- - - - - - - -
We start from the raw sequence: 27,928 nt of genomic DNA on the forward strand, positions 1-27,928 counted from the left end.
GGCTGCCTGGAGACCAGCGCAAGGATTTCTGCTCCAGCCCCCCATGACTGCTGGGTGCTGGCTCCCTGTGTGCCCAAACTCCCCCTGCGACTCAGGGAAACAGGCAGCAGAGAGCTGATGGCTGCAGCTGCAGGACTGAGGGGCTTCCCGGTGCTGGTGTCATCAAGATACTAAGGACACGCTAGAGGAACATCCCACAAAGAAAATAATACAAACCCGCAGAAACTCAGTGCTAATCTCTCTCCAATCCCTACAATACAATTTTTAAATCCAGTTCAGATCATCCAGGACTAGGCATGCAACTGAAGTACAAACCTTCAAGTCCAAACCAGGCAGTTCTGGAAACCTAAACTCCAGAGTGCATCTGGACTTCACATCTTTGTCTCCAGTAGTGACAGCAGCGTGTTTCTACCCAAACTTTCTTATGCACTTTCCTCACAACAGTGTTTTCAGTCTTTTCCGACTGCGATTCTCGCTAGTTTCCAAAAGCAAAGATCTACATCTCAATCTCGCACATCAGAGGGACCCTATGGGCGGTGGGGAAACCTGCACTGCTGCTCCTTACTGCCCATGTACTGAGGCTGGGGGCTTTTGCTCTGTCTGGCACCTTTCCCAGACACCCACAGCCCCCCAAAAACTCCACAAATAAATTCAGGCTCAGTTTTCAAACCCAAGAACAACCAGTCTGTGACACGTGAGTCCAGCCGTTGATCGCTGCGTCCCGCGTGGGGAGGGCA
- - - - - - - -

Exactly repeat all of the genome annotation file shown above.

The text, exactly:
We start from the raw sequence: 27,928 nt of genomic DNA on the forward strand, positions 1-27,928 counted from the left end.
GGCTGCCTGGAGACCAGCGCAAGGATTTCTGCTCCAGCCCCCCATGACTGCTGGGTGCTGGCTCCCTGTGTGCCCAAACTCCCCCTGCGACTCAGGGAAACAGGCAGCAGAGAGCTGATGGCTGCAGCTGCAGGACTGAGGGGCTTCCCGGTGCTGGTGTCATCAAGATACTAAGGACACGCTAGAGGAACATCCCACAAAGAAAATAATACAAACCCGCAGAAACTCAGTGCTAATCTCTCTCCAATCCCTACAATACAATTTTTAAATCCAGTTCAGATCATCCAGGACTAGGCATGCAACTGAAGTACAAACCTTCAAGTCCAAACCAGGCAGTTCTGGAAACCTAAACTCCAGAGTGCATCTGGACTTCACATCTTTGTCTCCAGTAGTGACAGCAGCGTGTTTCTACCCAAACTTTCTTATGCACTTTCCTCACAACAGTGTTTTCAGTCTTTTCCGACTGCGATTCTCGCTAGTTTCCAAAAGCAAAGATCTACATCTCAATCTCGCACATCAGAGGGACCCTATGGGCGGTGGGGAAACCTGCACTGCTGCTCCTTACTGCCCATGTACTGAGGCTGGGGGCTTTTGCTCTGTCTGGCACCTTTCCCAGACACCCACAGCCCCCCAAAAACTCCACAAATAAATTCAGGCTCAGTTTTCAAACCCAAGAACAACCAGTCTGTGACACGTGAGTCCAGCCGTTGATCGCTGCGTCCCGCGTGGGGAGGGCA